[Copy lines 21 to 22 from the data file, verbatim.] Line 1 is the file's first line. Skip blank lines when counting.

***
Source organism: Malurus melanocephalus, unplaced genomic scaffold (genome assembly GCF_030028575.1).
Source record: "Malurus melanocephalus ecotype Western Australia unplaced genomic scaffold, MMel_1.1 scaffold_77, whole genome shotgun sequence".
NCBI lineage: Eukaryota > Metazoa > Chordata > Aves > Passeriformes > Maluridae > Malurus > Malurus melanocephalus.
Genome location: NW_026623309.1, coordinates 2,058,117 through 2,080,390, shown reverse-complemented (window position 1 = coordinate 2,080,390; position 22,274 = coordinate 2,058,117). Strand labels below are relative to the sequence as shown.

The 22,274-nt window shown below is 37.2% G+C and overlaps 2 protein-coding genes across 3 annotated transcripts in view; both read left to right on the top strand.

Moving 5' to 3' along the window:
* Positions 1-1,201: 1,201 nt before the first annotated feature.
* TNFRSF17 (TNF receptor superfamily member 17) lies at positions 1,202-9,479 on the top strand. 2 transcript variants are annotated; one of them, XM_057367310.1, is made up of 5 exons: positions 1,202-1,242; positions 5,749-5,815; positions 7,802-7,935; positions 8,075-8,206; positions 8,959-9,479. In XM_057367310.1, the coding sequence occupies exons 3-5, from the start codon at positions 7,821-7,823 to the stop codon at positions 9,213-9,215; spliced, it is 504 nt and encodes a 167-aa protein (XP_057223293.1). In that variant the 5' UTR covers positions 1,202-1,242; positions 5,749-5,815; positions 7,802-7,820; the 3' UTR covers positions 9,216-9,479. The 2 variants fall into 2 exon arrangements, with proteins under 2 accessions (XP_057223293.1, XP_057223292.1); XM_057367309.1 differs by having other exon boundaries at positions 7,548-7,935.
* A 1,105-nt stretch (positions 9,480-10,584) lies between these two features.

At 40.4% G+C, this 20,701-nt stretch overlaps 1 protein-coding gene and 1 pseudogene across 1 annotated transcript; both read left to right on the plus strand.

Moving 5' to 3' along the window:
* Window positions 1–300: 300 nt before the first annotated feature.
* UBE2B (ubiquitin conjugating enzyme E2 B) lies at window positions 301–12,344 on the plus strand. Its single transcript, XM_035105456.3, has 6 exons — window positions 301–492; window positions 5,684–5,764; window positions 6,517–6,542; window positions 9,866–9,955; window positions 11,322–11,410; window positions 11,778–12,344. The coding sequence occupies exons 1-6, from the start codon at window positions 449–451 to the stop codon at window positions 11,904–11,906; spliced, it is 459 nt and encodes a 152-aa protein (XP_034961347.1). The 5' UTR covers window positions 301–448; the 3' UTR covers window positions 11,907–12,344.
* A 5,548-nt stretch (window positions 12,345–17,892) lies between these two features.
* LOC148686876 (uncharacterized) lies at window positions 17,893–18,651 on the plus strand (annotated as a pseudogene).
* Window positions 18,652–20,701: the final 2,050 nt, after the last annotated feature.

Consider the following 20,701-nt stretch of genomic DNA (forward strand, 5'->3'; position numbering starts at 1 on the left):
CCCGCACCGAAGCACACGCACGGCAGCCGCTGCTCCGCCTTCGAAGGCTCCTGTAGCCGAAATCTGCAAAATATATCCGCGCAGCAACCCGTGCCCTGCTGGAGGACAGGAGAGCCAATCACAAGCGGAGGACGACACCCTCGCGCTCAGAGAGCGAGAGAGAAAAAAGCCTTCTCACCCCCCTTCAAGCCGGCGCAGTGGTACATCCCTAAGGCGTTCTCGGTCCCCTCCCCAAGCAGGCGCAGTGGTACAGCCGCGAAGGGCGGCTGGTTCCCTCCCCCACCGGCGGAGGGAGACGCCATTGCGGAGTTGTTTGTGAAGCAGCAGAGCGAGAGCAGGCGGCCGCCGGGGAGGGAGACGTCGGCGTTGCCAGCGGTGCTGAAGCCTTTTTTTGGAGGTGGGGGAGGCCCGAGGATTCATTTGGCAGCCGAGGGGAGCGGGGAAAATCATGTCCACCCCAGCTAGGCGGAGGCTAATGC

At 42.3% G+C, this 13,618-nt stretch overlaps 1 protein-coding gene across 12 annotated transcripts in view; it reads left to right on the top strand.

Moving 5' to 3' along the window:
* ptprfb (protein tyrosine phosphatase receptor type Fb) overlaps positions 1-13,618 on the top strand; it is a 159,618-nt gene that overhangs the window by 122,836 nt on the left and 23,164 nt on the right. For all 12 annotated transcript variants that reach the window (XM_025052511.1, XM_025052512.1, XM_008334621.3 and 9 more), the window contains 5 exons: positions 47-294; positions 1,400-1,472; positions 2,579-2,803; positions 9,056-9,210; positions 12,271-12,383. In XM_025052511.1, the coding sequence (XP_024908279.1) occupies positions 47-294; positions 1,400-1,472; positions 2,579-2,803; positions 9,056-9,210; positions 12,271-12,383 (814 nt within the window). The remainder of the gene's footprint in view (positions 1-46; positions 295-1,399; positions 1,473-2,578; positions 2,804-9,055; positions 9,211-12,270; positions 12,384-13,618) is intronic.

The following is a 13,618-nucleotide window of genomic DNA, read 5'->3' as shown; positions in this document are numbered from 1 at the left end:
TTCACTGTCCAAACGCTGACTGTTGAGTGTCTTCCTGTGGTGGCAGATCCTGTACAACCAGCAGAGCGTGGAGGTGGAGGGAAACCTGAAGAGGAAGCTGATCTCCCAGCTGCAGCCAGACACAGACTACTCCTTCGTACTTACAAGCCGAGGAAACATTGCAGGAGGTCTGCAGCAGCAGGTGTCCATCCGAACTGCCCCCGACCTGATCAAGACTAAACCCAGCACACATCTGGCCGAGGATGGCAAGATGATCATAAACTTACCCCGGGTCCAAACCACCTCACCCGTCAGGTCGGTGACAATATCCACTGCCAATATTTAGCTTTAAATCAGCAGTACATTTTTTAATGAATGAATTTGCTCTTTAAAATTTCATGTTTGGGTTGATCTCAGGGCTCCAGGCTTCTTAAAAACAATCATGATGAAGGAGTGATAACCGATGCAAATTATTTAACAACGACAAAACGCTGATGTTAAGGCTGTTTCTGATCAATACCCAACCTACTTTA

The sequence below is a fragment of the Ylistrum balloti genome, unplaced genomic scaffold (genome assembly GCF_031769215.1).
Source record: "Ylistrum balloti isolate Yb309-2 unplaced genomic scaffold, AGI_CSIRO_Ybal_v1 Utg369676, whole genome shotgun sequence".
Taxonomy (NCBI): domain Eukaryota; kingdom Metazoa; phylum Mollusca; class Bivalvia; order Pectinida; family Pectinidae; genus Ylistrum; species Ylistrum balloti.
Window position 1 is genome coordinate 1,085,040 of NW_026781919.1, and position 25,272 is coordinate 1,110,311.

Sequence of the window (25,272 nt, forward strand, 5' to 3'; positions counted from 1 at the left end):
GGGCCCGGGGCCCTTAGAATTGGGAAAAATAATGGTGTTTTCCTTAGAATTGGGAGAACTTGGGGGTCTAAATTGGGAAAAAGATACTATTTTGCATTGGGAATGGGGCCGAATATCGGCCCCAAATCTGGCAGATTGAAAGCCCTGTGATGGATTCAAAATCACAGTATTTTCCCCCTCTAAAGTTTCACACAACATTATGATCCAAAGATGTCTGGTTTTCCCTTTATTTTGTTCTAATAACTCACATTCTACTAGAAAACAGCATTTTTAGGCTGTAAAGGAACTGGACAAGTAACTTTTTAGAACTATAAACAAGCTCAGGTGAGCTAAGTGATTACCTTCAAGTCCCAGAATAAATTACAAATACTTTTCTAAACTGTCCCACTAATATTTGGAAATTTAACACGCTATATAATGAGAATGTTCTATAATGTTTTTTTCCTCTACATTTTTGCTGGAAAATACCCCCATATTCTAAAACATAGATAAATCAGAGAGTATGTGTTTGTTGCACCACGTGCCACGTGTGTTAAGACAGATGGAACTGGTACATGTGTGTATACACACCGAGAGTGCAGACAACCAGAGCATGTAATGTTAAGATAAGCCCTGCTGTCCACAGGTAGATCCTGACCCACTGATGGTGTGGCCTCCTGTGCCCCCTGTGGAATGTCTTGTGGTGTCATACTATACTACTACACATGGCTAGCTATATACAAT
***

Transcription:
* ptprfb (protein tyrosine phosphatase receptor type Fb) overlaps positions 1-13,618 on the top strand; it is a 159,618-nt gene that overhangs the window by 122,836 nt on the left and 23,164 nt on the right. For all 12 annotated transcript variants that reach the window (XM_025052511.1, XM_025052512.1, XM_008334621.3 and 9 more), the window contains 5 exons: positions 47-294; positions 1,400-1,472; positions 2,579-2,803; positions 9,056-9,210; positions 12,271-12,383. In XM_025052511.1, the coding sequence (XP_024908279.1) occupies positions 47-294; positions 1,400-1,472; positions 2,579-2,803; positions 9,056-9,210; positions 12,271-12,383 (814 nt within the window). The remainder of the gene's footprint in view (positions 1-46; positions 295-1,399; positions 1,473-2,578; positions 2,804-9,055; positions 9,211-12,270; positions 12,384-13,618) is intronic.

The following is a 13,618-nucleotide window of genomic DNA, read 5'->3' as shown; positions in this document are numbered from 1 at the left end: